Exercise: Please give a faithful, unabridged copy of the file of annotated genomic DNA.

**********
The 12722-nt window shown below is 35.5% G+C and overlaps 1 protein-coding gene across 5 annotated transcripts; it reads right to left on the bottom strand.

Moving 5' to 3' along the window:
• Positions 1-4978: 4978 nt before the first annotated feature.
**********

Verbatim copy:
The 12722-nt window shown below is 35.5% G+C and overlaps 1 protein-coding gene across 5 annotated transcripts; it reads right to left on the bottom strand.

Moving 5' to 3' along the window:
• Positions 1-4978: 4978 nt before the first annotated feature.